Ditching meat was pretty easy for me. Although I ate animals growing up, I avoided meat as much as my parents would allow. Even as a child, I had difficulty reconciling our consumption of some animals with our love of others — primarily because I'd shared my life with a wide variety of companion animals: cats, dogs, fish, lizards, horses, rabbits, and birds.
While I've been vegan for a few months, I took time to transition. I eased into it because I grew up living by a set of rules in a religious household and didn't want to bring more rules into my life. But eventually I realized that by not being vegan, I was ruling over others. My food choices condemned chickens, pigs, cows, and fish — animals who feel pain and pleasure just like my companion animals — to unimaginable suffering each year. I had to do something about it.
I was raised in a fundamentalist Christian home in a rural Bible Belt town, and there were certainly good things about growing up in that culture. "Hate" was a four-letter word in my parents' house, and the phrase "I'll kill you!" was never tolerated — even in jest. But growing up in such a strict, religious, conservative, and heteronormative environment often left me feeling confined. As a young girl, I was supposed to ask for ballet lessons, enthusiastically sport pink dresses, read my Bible daily, and have crushes only on Christian boys. Instead, I asked for karate lessons, read Seventeen magazine when no one was looking, ran around in t-shirts and cutoff jeans, and secretly crushed on people of all genders and walks of life.
I've never enjoyed following guidelines I don't understand — and for many years, that's exactly how I (incorrectly) perceived veganism.
By the time I reached my late teens, simply trying to be myself felt like an act of defiance. There was so much societal pressure to stay in church, keep quiet about marriage equality, "smile more," dress modestly but femininely, keep my hair long and blond, choose a practical major, and eventually settle down with a nice guy. So naturally, I dyed my hair every color of the rainbow and then chopped it all off. I wore ties to class and experimented with revealing fashion. I stopped attending church when I left for college, and I started exploring my sexuality soon after. I eventually wrote my way out of rural America. And although it took me many years to come out myself, I grew more outspoken about LGBTQ+ rights.
I've never enjoyed following guidelines I don't understand — and for many years, that's exactly how I (incorrectly) perceived veganism. Even after becoming vegetarian, I couldn't consider a vegan lifestyle without thinking about all the rules and restrictions I grew up with — a figurative cage I'd spent years trying to escape. I thought going vegan would mean saying goodbye to macaroni and cheese, pizza, and ice cream, but I've found vegan alternatives for all my favorite comfort foods. I worried becoming vegan would change my relationship with family gatherings. Far more importantly, I feared embracing veganism would leave me feeling as confined and as "other" as I'd felt growing up in rural Missouri.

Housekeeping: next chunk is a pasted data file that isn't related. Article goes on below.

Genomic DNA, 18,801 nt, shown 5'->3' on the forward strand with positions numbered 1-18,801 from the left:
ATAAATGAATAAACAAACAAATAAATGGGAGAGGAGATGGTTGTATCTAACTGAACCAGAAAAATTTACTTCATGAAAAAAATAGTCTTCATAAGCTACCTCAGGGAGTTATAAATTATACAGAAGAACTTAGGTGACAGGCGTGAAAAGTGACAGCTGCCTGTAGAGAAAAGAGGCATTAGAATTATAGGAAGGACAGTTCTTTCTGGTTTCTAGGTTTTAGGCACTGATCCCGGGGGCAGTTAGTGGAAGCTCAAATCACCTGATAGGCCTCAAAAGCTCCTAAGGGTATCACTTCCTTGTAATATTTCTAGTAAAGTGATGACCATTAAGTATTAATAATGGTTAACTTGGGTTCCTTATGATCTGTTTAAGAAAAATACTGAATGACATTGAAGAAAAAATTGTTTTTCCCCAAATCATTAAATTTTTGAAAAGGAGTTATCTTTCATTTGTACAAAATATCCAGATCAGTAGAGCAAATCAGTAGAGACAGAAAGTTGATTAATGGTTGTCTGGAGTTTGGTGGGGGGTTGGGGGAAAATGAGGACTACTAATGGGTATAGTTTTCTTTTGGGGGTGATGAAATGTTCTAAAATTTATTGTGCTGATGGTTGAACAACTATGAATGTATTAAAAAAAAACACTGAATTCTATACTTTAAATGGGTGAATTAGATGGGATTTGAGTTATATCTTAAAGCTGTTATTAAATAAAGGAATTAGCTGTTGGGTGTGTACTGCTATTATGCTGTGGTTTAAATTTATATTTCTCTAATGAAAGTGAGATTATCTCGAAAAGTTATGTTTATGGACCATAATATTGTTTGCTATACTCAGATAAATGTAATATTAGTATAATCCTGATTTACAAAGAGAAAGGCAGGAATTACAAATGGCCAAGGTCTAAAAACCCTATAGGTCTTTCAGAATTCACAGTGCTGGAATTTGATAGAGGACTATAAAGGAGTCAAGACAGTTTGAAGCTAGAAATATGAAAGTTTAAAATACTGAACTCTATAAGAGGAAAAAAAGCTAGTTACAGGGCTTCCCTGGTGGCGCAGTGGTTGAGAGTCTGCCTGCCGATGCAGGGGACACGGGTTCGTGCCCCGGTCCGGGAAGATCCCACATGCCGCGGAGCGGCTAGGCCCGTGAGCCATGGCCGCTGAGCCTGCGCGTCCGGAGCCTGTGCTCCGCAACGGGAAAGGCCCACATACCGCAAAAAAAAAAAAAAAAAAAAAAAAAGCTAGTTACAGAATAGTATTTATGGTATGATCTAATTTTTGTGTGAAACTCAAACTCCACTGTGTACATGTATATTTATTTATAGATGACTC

But as I learned more about the severe abuse and confinement farmed animals endure just so humans can eat cheese, eggs, and meat, I remembered something else: I had championed the LGBTQ+ community for years before realizing I was also advocating for myself, and it never felt like a sacrifice. Standing up for my friends never left me feeling resentful because I loved them and because it was the right thing to do. When I applied that same logic to the plight of farmed animals, I knew I had to go vegan. Growing up, some of my best friends were animals — and now I share my home with two cats. I've always loved being around animals, so how could I not help them? But for many vegans, eschewing animal products isn't about loving animals; it's a matter of justice and putting values of nonviolence and compassion into practice.
Every step of becoming vegan has been liberating for me, though I've definitely taken my time getting here. After spending one year eating lots of produce and eating animal products only one day a week, my bloodwork confirmed that I was no longer at risk for high cholesterol, and my doctor said, "Whatever you're eating, keep it up." About six months later, I transitioned to veganism, which led me to my amazing new job (staff writer at Mercy For Animals) and my new sunny, progressive home: Los Angeles.
Many lifestyle shifts can be intimidating at first, but adopting a compassionate vegan diet is now easier than ever — not to mention it could extend your life and help spare dozens of animals each year. Embracing a plant-based diet has expanded my world in more ways than I could have imagined. Becoming vegan has motivated me to start cooking again, which I enjoy like never before. It has also broadened my social circle. When I meet other vegans, they're usually kind, supportive, and down to earth — probably because many of us aren't strangers to feeling a little different. Researching veganism has opened my eyes to the horrors of factory farming, and I've learned so much about all the ways animal agriculture tortures animals, exploits workers, and damages the planet. Perhaps most importantly, understanding the far-reaching positive impact of my daily choices is empowering. No matter what kind of day I'm having, I know I'm making a difference.
It's also important to remember that you're not alone in this. If you're the only vegan in your social circle right now, Meetup.com makes it easy to find other vegans to connect with. Whether you're new to veganism or still struggling to make the switch, it's OK if you need some extra support — just head over to The Green Plate and sign up for the meal planner. Trust me, you won't regret it.